• The five players build one city each, using three tiles with no shield. Each gains six points in absolute terms, but zero points relatively (since all the players earn the same amount of points, the game is left unchanged by the cities, bar the possibility to gain more points on the field adjacent to them).

• Three of these players cooperate, building one large city instead, and they will then earn eighteen points each (using the same tiles). The two players left out still only get six points for their completed individual cities.

Compare the result between these two. As mentioned, the effect on the game in the first case is non-existent, save for the effect on the fields. In the second case, however, three players remain unchanged relative to each other (same as for the first case), but have gained twelve points over the other two. Again barring the effect on the fields, this leads to the conclusion that shared joy is indeed doubled joy. Whenever possible, strive to cooperate with other players to maximise your own (and their) points.

In practice, this means that you have to devise ways by which to gain access to cities and roads being built. It requires experience to recognise some of the more creative ways of doing this, but simply placing a tile and a follower so that you need only one more to have joined the city is most often enough. Note that you shall not use the large follower for this purpose, since you will then be building the project on your own. The idea is to cooperate so that your tiles and another player’s tiles both add to both of your scores.

Consider a city being built jointly by two players and the third player has the option to sneak in as described in the previous paragraph. Assuming that it is early in the game, the two players building the city will not wait for a means to exclude the third player (since they have adopted the principle of shared joy, they realise that even if the third player gains more than they do, they still win out compared to the two left, which leaves a net positive effect for them). Perhaps they will not themselves play the tile than joins their city with the third player’s, since it might be bad to waste a tile that the third player will play anyway later on. Now to the point: If the third player would have put his big follower instead of a small one in order to share, the two other players would have done everything in their power to prevent him from joining them. This is extremely important, since playing the big follower is often a terrible mistake which will lose you points and possibly the game. The big follower has its use, but it is not to steal moderately large cities at the outset of the game.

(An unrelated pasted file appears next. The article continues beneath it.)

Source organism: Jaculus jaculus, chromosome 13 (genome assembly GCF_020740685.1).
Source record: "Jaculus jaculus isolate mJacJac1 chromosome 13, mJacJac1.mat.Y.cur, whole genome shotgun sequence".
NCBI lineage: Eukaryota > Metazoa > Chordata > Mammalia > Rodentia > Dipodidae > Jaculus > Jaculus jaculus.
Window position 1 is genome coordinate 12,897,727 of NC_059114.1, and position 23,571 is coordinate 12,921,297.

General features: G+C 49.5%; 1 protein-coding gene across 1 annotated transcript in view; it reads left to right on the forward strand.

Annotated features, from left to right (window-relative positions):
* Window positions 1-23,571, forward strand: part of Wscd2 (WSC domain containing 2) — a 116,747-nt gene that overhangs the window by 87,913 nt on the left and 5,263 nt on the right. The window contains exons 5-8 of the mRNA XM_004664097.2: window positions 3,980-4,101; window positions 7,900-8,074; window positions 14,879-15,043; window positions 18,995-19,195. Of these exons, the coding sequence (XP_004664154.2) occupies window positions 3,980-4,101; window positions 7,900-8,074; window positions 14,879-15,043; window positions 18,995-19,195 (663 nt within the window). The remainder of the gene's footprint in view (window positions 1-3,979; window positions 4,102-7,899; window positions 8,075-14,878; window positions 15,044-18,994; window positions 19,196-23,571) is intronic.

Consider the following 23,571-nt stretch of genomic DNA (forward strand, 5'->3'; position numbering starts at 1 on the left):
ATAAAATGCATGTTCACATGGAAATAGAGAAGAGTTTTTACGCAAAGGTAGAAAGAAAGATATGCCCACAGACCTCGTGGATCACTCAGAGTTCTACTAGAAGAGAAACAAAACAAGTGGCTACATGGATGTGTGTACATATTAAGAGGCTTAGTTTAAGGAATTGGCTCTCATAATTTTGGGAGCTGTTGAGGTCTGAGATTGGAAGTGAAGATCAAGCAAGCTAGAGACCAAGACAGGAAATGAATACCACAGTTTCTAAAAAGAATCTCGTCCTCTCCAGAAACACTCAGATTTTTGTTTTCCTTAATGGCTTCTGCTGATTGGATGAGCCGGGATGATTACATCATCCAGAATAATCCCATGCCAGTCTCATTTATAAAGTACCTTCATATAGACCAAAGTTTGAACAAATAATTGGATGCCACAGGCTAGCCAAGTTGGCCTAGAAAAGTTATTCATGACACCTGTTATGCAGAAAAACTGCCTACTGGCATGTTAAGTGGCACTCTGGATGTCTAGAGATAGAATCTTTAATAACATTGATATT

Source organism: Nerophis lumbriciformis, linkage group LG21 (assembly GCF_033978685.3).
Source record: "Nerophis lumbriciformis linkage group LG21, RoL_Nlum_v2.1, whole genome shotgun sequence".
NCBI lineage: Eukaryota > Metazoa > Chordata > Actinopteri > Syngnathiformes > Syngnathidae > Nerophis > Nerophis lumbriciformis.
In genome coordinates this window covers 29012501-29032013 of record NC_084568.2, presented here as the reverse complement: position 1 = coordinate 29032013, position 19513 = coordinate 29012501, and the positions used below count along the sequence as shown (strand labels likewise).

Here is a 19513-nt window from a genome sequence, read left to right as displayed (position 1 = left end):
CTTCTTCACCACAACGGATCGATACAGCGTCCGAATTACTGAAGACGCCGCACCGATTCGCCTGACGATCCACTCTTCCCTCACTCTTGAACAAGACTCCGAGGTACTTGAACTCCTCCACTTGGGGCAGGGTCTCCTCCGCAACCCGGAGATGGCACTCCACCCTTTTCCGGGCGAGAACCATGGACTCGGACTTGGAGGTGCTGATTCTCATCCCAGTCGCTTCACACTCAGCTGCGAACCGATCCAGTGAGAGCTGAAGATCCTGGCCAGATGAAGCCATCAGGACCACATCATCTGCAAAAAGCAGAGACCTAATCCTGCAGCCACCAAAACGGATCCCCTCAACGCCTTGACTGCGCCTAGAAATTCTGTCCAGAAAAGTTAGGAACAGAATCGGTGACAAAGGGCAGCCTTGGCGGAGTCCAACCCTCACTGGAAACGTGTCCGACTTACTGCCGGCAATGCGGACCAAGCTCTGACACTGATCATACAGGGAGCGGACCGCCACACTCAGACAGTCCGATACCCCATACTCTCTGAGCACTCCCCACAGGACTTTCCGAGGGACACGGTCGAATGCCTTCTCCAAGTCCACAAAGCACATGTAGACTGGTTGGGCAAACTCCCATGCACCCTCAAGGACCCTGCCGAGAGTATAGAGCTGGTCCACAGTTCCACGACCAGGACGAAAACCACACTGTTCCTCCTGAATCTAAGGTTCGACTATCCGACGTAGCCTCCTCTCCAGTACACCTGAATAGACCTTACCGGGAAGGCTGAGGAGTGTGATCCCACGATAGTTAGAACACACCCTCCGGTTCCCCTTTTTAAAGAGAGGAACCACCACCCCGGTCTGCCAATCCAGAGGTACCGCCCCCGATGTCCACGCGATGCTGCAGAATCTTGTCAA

Thus, in Carcassonne it is vitally important to cooperate as much as possible. If you are the only one doing this, you will win every single time you play (I am talking out of personal experience here). Finally, when everyone has realised that this is the case, a new skill is needed to know when the stakes are high enough that one ought not to cooperate, but more on that later.

Importance of relative points
I would like to make a statement that, when stated, might seem obvious, but which very few players follow. The absolute number of points amassed in a game is irrelevant; it is the relative number of points that matters. In other words, the important thing is how many points you have compared to you opponents. Carcassonne (and many other games) is won by having more points than your opponents, regardless of how many points one actually has! The most valuable application of this insight is that points do not have a fixed value. Scoring two points against opponent A might be much better than scoring a hundred points against opponent B (albeit a somewhat extreme example).

In the early stages of the game, it is never clear who will come out ahead, so this idea of relevant points is not crucial. Instead, strive to maximise your own points regardless of the opponents. As the game progresses, identify which players threaten your position or which players you have the chance to beat and focus on gaining points towards them. Sometimes it is necessary to realise that it is highly unlikely to beat a certain player and put him or he out of your mind entirely.

Example: Towards the end of a three-player game, Angus is in the lead with 140 points, having left Morn and Nick far behind with 40 and 60 points respectively. There is one 14-piece road with an inn, currently shared between Morn and Nick. Morn has the option to finish it on her turn, giving herself and Nick 30 points. Assuming that the rest of the board is fairly neutral, she should always play somewhere else, even if it brings only a single point. The reason for this is that she can never catch up with Angus anyway (being 100 points behind), which means that points against him is worth nothing. Since she shares the road with Nick, finishing it would give her a total of zero points relative to him. Therefore, any other play is preferable, even if brings only a single point towards Nick.